Higher levels of inflammatory markers are found in patients with obstructive sleep apnea (OSA) vs healthy patients, suggesting adipocytokines contribute to OSA pathology; this, in turn, implies that management of OSA symptoms is possible with therapeutic modification of adipocytokine levels. These are among meta-analysis findings published in Respiratory Medicine.
Adipocytokines mediate inflammatory responses in OSA, and previous research has suggested that OSA may be related to a change in serum levels of adipocytokines. Investigators therefore sought to evaluate the relationship between OSA and circulating levels of adipocytokines in adults and children.
The researchers conducted a systematic review and meta-analysis of articles from Scopus and Medline/PubMed databases from inception to July 2022 of studies reporting on OSA-related changes in serum levels of adipocytokines. The reviewers found 83 studies that included 9292 participants. Among these studies, 67 involved adults (n=7681) and 16 involved children (n=1611). All studies of resistin, vaspin, visfatin, and chemerin involved adults and all studies of interleukin (IL)-23 involved children. There were 21 studies that exclusively recruited men.
Inclusion criteria included peer-reviewed case-control studies that reported mean and standard deviations or sufficient data to calculate mean and standard deviations for at least 1 of the adipocytokines (including IL-1β, IL-2, IL-4, IL-5, IL-8, IL-10, IL-12, IL-17, IL-18, IL-23, interferon [IFN]-gamma, resistin, vaspin, visfatin, chemerin, and apelin) between OSA cases and control individuals.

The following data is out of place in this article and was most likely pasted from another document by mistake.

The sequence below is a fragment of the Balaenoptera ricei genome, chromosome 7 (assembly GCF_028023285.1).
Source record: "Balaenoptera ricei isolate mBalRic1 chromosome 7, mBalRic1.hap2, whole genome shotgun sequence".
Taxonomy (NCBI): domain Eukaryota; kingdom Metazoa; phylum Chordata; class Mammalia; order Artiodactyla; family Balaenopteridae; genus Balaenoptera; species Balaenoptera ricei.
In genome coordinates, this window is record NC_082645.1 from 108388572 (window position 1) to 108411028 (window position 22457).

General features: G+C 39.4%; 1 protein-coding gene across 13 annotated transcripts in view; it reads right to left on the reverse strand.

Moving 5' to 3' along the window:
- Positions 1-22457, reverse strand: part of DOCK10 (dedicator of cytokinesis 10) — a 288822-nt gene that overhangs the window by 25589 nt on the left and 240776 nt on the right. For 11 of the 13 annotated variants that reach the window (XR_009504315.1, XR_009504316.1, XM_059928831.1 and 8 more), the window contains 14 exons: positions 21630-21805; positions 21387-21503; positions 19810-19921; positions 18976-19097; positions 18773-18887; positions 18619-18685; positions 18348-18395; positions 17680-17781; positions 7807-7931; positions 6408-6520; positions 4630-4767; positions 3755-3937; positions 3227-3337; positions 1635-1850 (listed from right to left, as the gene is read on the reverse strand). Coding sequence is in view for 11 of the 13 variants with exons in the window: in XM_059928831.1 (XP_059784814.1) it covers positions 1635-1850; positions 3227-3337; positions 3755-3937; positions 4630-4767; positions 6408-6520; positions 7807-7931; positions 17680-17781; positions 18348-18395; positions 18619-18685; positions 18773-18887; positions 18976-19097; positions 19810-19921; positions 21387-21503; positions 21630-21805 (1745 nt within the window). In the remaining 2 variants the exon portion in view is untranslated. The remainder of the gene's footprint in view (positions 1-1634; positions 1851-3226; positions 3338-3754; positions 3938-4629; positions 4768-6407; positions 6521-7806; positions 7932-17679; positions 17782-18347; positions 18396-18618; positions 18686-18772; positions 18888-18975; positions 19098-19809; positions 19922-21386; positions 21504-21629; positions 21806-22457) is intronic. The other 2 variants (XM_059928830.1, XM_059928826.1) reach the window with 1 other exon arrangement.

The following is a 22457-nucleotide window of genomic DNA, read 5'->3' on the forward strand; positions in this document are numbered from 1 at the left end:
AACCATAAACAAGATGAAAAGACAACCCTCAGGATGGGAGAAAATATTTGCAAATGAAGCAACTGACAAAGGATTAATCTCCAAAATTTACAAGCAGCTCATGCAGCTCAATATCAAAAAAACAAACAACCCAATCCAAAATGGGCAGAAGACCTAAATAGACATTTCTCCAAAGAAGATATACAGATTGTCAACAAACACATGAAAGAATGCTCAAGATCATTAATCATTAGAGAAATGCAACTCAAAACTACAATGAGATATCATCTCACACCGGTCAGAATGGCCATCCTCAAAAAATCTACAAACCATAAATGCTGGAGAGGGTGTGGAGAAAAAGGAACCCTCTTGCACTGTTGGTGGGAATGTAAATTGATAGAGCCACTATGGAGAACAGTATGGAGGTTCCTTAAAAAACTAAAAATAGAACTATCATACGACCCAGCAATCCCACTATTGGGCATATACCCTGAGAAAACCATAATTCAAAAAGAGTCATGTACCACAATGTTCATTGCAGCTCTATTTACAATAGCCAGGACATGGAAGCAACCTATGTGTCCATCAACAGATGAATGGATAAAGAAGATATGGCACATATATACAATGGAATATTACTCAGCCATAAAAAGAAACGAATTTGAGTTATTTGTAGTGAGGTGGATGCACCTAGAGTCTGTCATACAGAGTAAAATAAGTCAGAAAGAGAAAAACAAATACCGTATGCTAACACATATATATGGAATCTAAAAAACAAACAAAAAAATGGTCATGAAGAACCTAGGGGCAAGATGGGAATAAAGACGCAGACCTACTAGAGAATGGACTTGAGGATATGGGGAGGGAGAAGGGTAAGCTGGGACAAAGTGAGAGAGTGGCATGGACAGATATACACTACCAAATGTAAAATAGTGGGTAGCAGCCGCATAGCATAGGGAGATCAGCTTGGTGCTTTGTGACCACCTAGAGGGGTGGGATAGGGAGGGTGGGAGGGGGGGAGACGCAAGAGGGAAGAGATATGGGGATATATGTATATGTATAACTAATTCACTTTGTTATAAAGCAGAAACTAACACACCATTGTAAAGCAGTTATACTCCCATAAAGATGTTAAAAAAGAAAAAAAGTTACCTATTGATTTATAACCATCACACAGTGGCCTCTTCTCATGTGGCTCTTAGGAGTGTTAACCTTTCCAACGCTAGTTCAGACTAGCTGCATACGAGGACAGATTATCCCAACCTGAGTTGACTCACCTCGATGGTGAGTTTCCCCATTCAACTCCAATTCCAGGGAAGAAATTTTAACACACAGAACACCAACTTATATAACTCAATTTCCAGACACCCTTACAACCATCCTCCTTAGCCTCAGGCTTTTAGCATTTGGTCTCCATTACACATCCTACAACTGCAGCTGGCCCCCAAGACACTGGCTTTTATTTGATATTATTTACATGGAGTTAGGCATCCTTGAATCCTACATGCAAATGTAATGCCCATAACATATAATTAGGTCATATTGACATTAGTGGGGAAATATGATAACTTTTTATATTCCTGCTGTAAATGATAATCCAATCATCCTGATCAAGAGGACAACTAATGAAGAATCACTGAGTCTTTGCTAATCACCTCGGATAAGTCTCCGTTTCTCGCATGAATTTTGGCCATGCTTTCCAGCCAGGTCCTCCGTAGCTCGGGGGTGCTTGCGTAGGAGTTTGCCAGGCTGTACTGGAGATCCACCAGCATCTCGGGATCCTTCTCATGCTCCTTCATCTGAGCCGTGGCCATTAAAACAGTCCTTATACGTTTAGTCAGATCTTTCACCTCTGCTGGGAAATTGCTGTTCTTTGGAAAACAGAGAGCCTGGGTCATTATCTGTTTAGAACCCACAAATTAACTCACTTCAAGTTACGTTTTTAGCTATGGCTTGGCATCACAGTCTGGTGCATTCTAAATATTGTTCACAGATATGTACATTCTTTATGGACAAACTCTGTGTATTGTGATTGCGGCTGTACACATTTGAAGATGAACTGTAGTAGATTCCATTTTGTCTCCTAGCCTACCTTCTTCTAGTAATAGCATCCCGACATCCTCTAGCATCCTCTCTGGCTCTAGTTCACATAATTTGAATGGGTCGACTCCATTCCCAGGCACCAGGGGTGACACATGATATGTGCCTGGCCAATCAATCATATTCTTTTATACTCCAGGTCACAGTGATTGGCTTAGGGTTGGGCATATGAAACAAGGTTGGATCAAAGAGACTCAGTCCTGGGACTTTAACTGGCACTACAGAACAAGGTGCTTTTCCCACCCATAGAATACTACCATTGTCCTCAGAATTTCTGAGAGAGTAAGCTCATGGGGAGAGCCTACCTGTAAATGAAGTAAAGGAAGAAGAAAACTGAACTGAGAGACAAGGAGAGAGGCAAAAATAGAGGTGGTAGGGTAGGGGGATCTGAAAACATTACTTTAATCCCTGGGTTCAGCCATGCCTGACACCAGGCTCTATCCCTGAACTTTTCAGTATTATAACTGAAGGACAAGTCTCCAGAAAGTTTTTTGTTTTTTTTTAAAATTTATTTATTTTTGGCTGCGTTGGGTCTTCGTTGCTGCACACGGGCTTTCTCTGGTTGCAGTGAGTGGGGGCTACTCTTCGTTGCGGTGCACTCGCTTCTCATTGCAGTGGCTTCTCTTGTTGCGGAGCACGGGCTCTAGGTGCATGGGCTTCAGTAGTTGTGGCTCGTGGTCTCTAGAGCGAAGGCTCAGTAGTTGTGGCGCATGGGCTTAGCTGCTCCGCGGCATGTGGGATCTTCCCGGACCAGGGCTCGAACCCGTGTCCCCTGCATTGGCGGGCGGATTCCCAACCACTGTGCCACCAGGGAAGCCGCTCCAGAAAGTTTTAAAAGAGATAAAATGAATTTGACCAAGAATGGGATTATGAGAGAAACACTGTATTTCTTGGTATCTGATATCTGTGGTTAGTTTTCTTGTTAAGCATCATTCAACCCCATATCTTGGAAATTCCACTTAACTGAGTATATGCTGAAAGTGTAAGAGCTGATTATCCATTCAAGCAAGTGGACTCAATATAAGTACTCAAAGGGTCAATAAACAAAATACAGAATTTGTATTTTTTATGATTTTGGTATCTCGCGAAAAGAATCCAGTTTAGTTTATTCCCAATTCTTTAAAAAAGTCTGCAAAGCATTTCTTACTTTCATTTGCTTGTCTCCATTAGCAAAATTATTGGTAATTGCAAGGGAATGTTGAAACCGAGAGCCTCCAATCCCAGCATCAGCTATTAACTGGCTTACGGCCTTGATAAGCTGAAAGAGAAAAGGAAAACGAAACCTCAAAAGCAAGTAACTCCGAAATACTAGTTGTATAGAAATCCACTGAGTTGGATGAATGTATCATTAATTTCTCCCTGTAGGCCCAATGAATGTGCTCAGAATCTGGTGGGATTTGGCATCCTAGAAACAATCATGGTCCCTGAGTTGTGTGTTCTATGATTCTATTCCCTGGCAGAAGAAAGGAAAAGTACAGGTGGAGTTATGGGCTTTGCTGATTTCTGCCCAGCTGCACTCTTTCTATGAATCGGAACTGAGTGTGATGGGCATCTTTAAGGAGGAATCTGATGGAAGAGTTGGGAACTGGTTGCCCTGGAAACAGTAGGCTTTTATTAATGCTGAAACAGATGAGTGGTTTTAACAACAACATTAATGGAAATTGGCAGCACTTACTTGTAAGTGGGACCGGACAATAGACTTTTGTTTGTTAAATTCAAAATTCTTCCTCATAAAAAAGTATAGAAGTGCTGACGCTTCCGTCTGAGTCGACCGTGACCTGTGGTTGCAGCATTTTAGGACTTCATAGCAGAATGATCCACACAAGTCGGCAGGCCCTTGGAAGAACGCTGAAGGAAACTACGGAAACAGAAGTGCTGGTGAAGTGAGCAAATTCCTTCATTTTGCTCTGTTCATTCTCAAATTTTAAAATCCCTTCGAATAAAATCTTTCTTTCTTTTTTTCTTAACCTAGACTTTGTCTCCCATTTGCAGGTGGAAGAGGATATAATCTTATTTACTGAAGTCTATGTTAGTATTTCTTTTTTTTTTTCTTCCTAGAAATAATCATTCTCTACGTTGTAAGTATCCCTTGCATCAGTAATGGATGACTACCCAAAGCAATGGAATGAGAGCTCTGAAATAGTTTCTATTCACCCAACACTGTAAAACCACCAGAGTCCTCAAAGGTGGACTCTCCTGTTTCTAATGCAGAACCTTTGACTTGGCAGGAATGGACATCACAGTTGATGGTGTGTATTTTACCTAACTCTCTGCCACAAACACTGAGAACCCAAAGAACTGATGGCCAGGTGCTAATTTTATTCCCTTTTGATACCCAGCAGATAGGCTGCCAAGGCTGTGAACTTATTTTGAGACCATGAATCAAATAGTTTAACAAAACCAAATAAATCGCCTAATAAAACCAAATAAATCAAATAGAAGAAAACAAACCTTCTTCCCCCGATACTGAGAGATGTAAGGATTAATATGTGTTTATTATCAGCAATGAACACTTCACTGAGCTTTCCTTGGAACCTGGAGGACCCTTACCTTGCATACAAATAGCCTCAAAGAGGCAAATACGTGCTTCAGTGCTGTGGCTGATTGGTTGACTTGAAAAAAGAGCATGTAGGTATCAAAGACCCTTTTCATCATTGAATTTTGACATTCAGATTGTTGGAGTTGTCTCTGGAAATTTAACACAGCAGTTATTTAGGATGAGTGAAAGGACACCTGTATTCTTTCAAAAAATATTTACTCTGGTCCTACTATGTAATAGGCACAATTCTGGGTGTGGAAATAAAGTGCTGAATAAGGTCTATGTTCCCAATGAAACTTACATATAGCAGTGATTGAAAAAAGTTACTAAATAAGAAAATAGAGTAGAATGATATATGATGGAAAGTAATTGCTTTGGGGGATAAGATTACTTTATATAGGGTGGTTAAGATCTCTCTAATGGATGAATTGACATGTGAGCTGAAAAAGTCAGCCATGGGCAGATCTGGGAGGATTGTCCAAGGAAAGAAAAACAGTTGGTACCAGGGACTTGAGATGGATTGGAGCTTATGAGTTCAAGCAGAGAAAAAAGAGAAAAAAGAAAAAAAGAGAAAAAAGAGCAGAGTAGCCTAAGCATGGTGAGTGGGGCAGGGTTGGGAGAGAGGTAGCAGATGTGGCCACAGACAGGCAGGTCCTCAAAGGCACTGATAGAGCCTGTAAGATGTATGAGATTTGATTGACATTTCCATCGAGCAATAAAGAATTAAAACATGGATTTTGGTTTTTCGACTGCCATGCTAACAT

The meta-analysis revealed a significant reduction in adipocytokine serum levels in IL-10 in patients with OSA vs control groups. Higher levels of IL1β, IL-4, IL-8, IL-17, and IFN-gamma were found in patients with OSA vs control groups (P <.05). Investigators found an association between adult patients with OSA and greater serum levels of IL-1β, IL-8, IL-17, IL-18, vaspin, visfatin, and chemerin. Serum levels of IL-5 and IL-10 were significantly lower in adults with OSA vs healthy adults (P <.05). The researchers found no significant differences in serum levels of IL-2, IL-5, IL-12, IL-18 and apelin between adults with and without OSA.
Among children, significantly higher serum levels were found in children with OSA vs healthy children for IL-4, IL-8, IL-12, IL-17, IL-23, and IFN-gamma (P <.05). Egger’s test revealed significant publication bias for studies on IL-1β, IL-10, and IL-17.
Heterogeneity was significant across studies. Pooled analysis of studies on adults showed no significant differences in serum levels of IL-4 in patients with OSA vs healthy adults. Subgroup meta-analysis in adult patients according to severity of OSA, sex, and obesity showed a nonsignificant difference in IL-4 between patients with OSA and healthy adults. Decreased IL-10 was seen in all subgroups except in studies on men and in participants with obesity.
Review and meta-analyses limitations include the inherent limitations of a review design, publication bias, inclusion of only studies published in English for analysis, lack of generalizability, and significant heterogeneity.
“The levels of inflammatory markers were found to be higher in OSA patients compared with control individuals, suggesting that adipocytokines may contribute to the pathology of OSA,” investigators concluded. They wrote “Our data offered direct evidence that IL-8 is elevated in OSA adults and children and that magnitude of this increase is associated significantly with the severity of OSA, and obesity status (suggesting the role of BMI as confounder in airways inflammation).”
Janmohammadi P, Raeisi T, Zarei M, et al. Adipocytokines in obstructive sleep apnea: A systematic review and meta-analysis. Respir Med. Published online January 19, 2023. doi:10.1016/j.rmed.2023.107122